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Paulo Santos, Think Finance (377 clicks)
Long/short equity, arbitrage, event-driven, research analyst
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Sometimes the general craziness in the market produces amazing opportunities. This is an article on one of those opportunities, which, unfortunately, you cannot take advantage of.

First, here's a little background information. There's this stock, Great Northern Iron Ore Properties (GNI) that isn't really the stock of a company, as much as the stock on a trust. This trust was created back in December 7, 1906, to provide for the welfare of eighteen persons named in the Trust Agreement. For this, the trust owns interests in fees for both mineral and nonmineral lands on the Mesabi Iron Range in northeastern Minnesota. The Trust's properties, which span two counties (St. Louis and Itasca) in northeastern Minnesota extend from Hoyt Lakes on the east end of the Mesabi Iron Range to Grand Rapids on the west end of the Mesabi Iron Range. Many of these properties are leased to steel and mining companies that mine the mineral lands for taconite iron ore. (source: GNI, "Profile of the Trust of Great Northern Iron Ore Properties").

But this is where it gets interesting:

The Trust, by its terms, will dissolve on April 6, 2015, 20 years after the death of the last survivor named in the original December 7, 1906 Trust Agreement;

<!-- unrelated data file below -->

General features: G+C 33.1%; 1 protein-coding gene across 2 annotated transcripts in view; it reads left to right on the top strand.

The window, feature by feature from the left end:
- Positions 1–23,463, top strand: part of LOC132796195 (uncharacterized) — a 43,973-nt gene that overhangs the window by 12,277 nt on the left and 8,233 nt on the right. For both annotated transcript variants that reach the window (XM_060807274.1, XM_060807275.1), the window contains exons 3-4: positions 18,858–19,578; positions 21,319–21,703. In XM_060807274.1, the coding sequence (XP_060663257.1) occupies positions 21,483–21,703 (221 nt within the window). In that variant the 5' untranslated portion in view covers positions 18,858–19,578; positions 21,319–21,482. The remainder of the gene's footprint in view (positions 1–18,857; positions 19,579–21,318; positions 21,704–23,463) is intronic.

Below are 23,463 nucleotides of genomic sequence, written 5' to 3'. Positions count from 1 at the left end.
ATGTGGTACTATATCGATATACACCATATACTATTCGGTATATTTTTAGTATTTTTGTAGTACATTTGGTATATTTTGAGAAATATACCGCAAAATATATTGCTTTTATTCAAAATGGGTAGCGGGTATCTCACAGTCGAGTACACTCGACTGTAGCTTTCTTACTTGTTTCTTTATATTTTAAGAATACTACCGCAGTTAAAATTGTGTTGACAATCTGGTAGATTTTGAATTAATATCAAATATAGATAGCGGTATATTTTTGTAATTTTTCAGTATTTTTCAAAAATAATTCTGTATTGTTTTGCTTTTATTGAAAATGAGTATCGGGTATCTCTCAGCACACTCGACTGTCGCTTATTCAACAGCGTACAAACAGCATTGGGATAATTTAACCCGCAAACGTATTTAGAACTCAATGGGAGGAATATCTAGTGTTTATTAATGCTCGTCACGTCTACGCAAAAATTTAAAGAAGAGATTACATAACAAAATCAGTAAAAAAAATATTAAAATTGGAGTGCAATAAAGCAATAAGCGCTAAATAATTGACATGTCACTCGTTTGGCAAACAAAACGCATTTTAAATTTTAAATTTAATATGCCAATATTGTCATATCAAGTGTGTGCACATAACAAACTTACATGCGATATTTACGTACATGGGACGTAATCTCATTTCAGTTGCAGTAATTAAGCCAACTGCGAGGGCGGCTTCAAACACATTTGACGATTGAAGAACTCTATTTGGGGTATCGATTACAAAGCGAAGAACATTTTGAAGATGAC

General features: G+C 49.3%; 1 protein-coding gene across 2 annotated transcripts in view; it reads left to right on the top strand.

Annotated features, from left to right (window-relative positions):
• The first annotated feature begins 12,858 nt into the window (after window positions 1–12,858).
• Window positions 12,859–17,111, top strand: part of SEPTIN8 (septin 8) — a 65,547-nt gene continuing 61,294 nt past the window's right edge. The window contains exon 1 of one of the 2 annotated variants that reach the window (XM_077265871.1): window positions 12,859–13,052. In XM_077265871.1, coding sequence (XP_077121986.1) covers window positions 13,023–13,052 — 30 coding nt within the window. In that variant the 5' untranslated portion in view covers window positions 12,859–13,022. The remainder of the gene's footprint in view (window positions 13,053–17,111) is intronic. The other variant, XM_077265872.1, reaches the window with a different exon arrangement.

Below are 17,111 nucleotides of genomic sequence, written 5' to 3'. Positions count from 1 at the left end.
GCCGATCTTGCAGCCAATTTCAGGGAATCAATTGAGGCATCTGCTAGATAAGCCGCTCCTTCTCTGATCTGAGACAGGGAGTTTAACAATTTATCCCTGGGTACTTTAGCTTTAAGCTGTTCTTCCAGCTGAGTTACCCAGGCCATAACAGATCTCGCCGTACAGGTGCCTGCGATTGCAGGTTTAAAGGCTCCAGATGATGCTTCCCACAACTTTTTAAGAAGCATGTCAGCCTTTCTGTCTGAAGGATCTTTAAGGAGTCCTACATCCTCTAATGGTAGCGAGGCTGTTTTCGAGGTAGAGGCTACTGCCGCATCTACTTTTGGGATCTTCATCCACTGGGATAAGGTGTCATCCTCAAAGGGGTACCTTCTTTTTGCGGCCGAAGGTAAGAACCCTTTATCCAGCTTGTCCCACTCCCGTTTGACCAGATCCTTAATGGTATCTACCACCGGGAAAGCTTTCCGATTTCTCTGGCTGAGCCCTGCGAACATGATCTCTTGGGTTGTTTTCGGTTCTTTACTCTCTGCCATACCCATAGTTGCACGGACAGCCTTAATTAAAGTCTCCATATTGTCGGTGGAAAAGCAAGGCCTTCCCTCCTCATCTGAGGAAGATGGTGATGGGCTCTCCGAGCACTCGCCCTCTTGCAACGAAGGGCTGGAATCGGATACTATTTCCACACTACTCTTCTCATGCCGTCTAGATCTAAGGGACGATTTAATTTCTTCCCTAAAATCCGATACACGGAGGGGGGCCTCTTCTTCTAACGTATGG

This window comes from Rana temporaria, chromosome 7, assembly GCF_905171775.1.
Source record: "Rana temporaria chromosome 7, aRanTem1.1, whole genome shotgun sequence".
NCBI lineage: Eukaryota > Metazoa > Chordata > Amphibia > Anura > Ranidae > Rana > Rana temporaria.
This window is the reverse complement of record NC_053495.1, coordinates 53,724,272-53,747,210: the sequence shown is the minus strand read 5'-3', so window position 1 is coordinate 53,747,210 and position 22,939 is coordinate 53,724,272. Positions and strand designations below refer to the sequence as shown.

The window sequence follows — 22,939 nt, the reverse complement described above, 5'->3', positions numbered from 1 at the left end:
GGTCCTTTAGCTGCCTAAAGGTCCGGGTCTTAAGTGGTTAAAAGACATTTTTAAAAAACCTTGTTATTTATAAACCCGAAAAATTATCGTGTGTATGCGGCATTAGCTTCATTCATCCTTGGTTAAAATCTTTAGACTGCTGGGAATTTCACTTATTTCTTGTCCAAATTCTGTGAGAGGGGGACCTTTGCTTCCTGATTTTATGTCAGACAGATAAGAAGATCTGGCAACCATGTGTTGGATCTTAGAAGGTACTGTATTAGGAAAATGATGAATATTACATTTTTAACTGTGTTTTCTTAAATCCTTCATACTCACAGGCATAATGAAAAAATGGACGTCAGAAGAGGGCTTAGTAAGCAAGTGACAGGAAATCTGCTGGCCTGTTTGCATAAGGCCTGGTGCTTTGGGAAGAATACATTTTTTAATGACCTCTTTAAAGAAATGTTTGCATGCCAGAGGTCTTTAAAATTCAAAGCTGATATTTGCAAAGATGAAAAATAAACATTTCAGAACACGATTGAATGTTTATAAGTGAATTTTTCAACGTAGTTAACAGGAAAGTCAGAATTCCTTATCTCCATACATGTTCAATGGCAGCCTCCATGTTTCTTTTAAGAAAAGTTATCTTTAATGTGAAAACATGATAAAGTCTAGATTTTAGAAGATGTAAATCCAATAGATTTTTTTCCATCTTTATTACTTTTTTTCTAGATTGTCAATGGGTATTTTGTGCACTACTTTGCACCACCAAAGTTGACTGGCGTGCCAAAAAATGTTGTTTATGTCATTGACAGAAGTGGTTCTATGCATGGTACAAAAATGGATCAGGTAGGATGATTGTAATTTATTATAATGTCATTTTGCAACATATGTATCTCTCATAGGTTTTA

The last survivor of these eighteen persons died on April 6, 1995. Accordingly, the Trust terminates twenty years from April 6, 1995, that being April 6, 2015.

So we are talking about a trust that has little more than 3 years until it gets dissolved. And what happens when it gets dissolved? (source: GNI, "Termination of the Trust of Great Northern Iron Ore Properties")

At the end of the Trust on April 6, 2015, the certificates of beneficial interest (shares) in the Trust will cease to trade on the New York Stock Exchange and thereafter will represent only the right to receive certain distributions payable to the certificate holders of record at the time of the termination of the Trust. Upon termination, the Trust is obligated to distribute ratably to these certificate holders the net monies remaining in the hands of the Trustees (after paying and providing for all expenses and obligations of the Trust), plus the balance in the Principal Charges account (this account is explained in the Trust's Annual Report within the Notes to Financial Statements). All other Trust property (most notably the Trust's mineral properties and the active leases) must be conveyed and transferred to the reversioner (currently Glacier Park Company, a wholly owned subsidiary of ConocoPhillips Company) under the terms of the Trust Agreement.